MIAMI – Miami and Dade County taxpayers are now footing the bill for a lobbyist to advocate for local schools in Washington D.C.

The Miami-Dade school board voted Wednesday to pay the Florida lobbying firm Ballard Partners $108,000 a year to represent its interests at the federal level, in Congress and with several federal agencies, the Miami Herald reports.

Iraida Mendez-Cartaya told the news site district officials believe the move is necessary “in light of the new players in the administration” and said the aim is to “nurture good working relationships with the federal administration to continue to be able to provide a quality education to the students in Miami-Dade.”

Mostly, Miami-Dade officials are worried about promised cuts to the Department of Education that could reduce money schools receive for teacher training and after school programs, she said.

Other topics of interest include former President Obama’s Deferred Action for Childhood Arrivals program, the federal Every Student Succeeds Act, and an extension on the temporary protected status for Haitian immigrants, according to the Herald.

“We’ll do our best to make sure that not only do we do it in a way that makes the citizens of Miami-Dade proud, but also that we make it cost effective,” Ballard Partners president Brian Ballard said.

Ballard served as President Trump’s state finance chairman in Florida, where he helped to raise millions for his campaign, the Tampa Bay Times reports.

His firm also lobbied for Trump in the Florida legislature over the years.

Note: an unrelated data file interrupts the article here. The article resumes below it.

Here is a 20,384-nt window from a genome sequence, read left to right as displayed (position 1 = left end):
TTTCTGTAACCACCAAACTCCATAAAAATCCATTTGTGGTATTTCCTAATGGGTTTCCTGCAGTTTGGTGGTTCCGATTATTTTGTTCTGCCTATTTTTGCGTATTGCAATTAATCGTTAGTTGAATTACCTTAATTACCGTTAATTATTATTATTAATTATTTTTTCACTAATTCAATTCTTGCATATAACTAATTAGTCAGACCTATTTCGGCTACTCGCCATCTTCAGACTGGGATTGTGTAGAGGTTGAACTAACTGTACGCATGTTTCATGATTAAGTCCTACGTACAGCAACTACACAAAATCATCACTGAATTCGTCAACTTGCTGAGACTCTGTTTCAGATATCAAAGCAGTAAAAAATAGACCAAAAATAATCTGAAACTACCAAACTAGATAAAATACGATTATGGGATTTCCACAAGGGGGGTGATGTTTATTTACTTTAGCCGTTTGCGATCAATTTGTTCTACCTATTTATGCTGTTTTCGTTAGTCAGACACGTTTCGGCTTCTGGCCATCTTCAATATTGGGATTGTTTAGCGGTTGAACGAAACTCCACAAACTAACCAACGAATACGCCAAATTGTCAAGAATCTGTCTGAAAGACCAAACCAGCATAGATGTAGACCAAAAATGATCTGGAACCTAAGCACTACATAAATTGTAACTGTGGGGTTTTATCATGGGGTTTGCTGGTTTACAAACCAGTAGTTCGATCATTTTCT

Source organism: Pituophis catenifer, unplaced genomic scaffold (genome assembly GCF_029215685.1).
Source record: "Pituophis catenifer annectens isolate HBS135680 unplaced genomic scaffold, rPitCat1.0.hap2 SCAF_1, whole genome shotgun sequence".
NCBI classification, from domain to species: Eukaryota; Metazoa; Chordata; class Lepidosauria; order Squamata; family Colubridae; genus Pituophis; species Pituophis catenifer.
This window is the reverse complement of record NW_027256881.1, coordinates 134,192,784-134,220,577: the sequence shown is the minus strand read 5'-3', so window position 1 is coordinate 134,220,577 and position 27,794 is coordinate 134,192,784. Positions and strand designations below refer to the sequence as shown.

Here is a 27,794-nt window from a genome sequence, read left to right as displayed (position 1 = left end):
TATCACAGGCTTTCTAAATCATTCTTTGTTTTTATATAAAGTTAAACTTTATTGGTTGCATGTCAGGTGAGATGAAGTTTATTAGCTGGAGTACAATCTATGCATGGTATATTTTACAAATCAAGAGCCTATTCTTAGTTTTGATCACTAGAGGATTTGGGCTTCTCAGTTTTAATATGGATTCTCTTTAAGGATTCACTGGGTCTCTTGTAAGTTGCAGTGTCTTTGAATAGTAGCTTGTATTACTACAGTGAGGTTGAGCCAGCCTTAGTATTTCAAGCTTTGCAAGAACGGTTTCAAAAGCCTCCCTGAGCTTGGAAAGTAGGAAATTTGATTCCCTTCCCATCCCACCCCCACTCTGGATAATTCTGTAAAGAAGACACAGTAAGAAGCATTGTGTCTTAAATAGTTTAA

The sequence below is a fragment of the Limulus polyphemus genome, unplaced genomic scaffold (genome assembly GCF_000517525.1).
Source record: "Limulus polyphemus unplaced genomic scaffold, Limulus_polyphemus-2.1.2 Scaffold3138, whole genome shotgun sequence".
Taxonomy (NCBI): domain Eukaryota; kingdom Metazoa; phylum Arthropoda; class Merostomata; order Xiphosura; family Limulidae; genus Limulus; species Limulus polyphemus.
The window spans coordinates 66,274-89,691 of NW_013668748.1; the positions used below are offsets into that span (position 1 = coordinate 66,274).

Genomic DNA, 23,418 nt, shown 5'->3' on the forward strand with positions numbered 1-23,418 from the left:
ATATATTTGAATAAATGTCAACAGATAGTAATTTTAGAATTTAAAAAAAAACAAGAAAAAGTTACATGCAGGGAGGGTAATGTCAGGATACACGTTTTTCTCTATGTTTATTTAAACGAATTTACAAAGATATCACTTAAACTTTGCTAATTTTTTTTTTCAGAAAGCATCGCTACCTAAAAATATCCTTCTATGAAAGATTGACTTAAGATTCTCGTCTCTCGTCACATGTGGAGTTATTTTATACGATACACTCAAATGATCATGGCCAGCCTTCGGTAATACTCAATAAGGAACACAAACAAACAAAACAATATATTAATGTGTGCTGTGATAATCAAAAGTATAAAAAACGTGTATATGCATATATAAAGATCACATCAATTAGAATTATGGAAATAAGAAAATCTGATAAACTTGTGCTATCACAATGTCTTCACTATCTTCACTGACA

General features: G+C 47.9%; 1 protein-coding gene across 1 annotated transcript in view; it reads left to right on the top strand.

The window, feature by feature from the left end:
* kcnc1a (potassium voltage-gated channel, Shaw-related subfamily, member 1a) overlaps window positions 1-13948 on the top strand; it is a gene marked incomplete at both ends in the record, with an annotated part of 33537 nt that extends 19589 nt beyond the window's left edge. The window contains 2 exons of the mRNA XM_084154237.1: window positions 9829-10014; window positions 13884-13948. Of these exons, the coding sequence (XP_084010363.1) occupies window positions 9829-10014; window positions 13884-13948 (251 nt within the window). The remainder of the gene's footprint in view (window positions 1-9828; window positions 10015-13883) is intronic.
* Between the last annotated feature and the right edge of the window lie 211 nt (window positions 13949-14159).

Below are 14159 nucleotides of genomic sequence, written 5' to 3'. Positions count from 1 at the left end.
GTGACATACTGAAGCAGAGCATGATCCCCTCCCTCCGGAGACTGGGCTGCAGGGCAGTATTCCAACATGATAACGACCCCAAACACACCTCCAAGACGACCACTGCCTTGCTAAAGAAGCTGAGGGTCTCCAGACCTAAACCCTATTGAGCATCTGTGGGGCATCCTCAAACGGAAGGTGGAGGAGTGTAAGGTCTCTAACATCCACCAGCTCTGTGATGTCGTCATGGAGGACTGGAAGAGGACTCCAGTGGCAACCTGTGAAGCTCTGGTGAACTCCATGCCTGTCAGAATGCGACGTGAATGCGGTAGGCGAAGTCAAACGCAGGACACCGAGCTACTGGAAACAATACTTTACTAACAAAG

The Herald points out that Miami-Dade schools are not the only ones in Florida employing a federal lobbyist.

Broward County, Palm Beach County and others have contracts with lobbying firms, or have in recent years.

“Given the direction that D.C. is headed, I think it’s important that districts have representation up there to ensure that we’re advocating for these programs that really help to enhance our students’ education,” Broward legislative affairs director John Sullivan said.

And while some larger districts are shelling out six-figures in hopes of buying influence in the Swamp, others are relying on a far cheaper alternative with the National School Boards Association.

“While there are specific needs that certain districts have, there’s pretty broad agreement on major issues,” NSBA executive director Tom Gentzel told the Herald. “Rural, urban, suburban – school boards I think are pretty strong about the need for local leadership in education. I think there’s pretty broad support for the concept that the federal government needs to be helpful and supportive.”